Petitioners thereafter sought judicial review of the agency decision. Having determined that the case presented a significant issue respecting the proper scope of the agency's authority in this field, we issued a writ of review. (1) Initially, we must determine the appropriate standard of review applicable in this case. The respondent agency contends that the decision at issue here is a quasi-legislative act and, as such, is subject only to a limited judicial review to determine whether the administrative action was "arbitrary" or "capricious." (See, e.g., Pitts v. Perluss (1962) 58 Cal.2d 824, 834-835 [ 27 Cal.Rptr. 19, 377 P.2d 83]; Ray v. Parker (1940) 15 Cal.2d 275, 310-311 [ 101 P.2d 665]; Brock v. Superior Court (1952) 109 Cal.App.2d 594, 603-604 [ 241 P.2d 283].) In characterizing the agency decision at issue as quasi-legislative, respondents take the position that throughout these proceedings petitioners have been urging the agency to promulgate a new regulation or general order, specifically banning the use of the short-handled hoe throughout California, and that the challenged decision is essentially a determination by the agency not to establish such a regulation. A review of the administrative proceedings and, indeed, of the agency's decision itself, however, reveals the inaccuracy of this portrayal of the relief sought by petitioners.

Prior to the enactment of the Occupational Safety and Health Act of 1973, virtually all of the division's decisions were reviewable by writ of review in the Courts of Appeal and Supreme Court. (See former Lab. Code, §§ 6600, 6601.) Petitioners relied on these sections in seeking review, and though the respondent agency filed an answer objecting to the issuance of a writ of review on the merits, the agency initially raised no jurisdictional contentions. After this court had issued a writ of review, however, respondents for the first time pointed out that the 1973 legislation — which went into effect 10 days before the initial petition for writ of review had been filed — had repealed sections 6600 and 6601; the agency belatedly requested that we vacate our order issuing the writ of review.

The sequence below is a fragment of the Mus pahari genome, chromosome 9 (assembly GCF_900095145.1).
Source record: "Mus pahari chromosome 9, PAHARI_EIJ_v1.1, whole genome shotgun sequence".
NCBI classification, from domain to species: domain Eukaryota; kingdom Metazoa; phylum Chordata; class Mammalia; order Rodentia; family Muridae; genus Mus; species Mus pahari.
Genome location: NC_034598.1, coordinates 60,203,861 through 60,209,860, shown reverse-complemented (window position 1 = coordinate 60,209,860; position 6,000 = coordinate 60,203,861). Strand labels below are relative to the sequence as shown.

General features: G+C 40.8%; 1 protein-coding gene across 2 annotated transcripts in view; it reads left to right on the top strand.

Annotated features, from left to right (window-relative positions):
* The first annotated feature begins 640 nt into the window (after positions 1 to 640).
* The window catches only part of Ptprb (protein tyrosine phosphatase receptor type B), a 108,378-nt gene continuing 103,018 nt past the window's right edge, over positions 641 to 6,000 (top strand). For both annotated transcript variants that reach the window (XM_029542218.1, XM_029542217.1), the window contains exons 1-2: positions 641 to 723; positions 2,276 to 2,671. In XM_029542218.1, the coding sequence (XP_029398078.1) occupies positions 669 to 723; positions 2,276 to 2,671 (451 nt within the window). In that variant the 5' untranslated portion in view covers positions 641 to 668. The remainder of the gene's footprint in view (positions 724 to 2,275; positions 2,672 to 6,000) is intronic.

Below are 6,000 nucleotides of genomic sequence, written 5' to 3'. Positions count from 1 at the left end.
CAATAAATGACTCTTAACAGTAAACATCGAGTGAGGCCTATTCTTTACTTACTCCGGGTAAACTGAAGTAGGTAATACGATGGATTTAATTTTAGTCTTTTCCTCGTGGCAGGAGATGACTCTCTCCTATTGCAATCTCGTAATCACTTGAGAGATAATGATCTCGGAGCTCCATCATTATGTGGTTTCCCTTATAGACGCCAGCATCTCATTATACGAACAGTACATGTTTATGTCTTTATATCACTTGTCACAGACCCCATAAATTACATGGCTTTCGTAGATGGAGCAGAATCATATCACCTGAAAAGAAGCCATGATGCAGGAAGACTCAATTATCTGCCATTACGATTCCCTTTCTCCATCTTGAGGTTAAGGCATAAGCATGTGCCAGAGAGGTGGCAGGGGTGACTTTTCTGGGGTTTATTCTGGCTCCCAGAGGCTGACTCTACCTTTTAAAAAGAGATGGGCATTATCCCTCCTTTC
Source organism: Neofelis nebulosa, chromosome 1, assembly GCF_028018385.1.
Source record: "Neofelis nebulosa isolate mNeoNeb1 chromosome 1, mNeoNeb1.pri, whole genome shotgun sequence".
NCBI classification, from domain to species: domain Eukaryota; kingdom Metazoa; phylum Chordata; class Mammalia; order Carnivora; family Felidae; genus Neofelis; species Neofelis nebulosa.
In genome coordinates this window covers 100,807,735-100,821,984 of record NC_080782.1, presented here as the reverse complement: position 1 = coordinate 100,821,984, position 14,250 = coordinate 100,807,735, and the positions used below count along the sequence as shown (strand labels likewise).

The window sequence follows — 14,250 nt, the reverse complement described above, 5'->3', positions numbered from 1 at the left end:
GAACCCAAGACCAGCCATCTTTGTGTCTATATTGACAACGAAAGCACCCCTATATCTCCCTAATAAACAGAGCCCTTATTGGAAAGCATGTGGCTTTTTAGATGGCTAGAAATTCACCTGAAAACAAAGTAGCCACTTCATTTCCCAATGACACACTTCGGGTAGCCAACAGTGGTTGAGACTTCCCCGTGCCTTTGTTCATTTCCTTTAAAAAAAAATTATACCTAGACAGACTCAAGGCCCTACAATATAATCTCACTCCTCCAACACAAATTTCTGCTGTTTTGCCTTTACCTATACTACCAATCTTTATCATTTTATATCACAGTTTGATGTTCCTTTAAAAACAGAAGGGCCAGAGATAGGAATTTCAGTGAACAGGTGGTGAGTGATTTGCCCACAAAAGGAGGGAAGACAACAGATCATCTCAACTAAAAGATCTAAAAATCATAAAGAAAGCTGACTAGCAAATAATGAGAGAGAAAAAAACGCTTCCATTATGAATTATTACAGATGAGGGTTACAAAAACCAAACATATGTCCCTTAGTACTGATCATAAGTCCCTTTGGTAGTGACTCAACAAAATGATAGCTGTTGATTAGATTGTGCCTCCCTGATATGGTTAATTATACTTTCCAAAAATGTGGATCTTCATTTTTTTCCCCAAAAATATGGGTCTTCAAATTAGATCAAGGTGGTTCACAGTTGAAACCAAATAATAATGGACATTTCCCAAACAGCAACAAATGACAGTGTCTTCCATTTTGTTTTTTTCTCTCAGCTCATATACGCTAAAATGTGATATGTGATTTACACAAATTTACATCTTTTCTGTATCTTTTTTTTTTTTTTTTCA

Although the 1973 legislation repealed former section 6600, the provisions of that section were largely recodified in new section 6308, which provides in relevant part that "All orders, rules, regulations, findings and decisions of the division made or entered under this part may be reviewed by the Supreme Court and the courts of appeal as may be provided by law." Thus, under the present section 6308, this court retains jurisdiction to review decisions of the division interpreting and applying existing regulations. Accordingly, on August 14, 1974, we denied the agency's motion to vacate our initial order.